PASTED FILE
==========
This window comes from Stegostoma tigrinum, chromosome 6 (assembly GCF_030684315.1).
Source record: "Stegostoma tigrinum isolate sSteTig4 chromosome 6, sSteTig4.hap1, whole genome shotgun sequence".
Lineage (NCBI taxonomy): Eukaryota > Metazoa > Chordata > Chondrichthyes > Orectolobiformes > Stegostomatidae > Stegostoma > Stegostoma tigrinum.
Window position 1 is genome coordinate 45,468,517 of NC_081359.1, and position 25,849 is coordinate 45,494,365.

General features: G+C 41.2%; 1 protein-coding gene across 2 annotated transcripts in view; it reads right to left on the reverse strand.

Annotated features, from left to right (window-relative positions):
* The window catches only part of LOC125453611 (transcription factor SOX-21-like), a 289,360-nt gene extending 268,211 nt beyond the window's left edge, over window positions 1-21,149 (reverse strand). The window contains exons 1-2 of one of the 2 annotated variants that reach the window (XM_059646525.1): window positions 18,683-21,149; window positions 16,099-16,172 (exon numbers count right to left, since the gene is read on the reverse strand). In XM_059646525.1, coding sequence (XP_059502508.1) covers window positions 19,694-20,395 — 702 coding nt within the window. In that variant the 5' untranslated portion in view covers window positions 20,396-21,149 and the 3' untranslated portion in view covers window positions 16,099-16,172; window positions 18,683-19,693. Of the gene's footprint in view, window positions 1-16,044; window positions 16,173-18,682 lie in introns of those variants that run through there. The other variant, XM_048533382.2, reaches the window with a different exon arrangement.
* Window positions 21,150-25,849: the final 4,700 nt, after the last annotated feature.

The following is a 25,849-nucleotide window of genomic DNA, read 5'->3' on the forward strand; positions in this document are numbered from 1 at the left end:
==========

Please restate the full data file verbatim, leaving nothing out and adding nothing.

This window comes from Stegostoma tigrinum, chromosome 6 (assembly GCF_030684315.1).
Source record: "Stegostoma tigrinum isolate sSteTig4 chromosome 6, sSteTig4.hap1, whole genome shotgun sequence".
Lineage (NCBI taxonomy): Eukaryota > Metazoa > Chordata > Chondrichthyes > Orectolobiformes > Stegostomatidae > Stegostoma > Stegostoma tigrinum.
Window position 1 is genome coordinate 45,468,517 of NC_081359.1, and position 25,849 is coordinate 45,494,365.

General features: G+C 41.2%; 1 protein-coding gene across 2 annotated transcripts in view; it reads right to left on the reverse strand.

Annotated features, from left to right (window-relative positions):
* The window catches only part of LOC125453611 (transcription factor SOX-21-like), a 289,360-nt gene extending 268,211 nt beyond the window's left edge, over window positions 1-21,149 (reverse strand). The window contains exons 1-2 of one of the 2 annotated variants that reach the window (XM_059646525.1): window positions 18,683-21,149; window positions 16,099-16,172 (exon numbers count right to left, since the gene is read on the reverse strand). In XM_059646525.1, coding sequence (XP_059502508.1) covers window positions 19,694-20,395 — 702 coding nt within the window. In that variant the 5' untranslated portion in view covers window positions 20,396-21,149 and the 3' untranslated portion in view covers window positions 16,099-16,172; window positions 18,683-19,693. Of the gene's footprint in view, window positions 1-16,044; window positions 16,173-18,682 lie in introns of those variants that run through there. The other variant, XM_048533382.2, reaches the window with a different exon arrangement.
* Window positions 21,150-25,849: the final 4,700 nt, after the last annotated feature.

The following is a 25,849-nucleotide window of genomic DNA, read 5'->3' on the forward strand; positions in this document are numbered from 1 at the left end: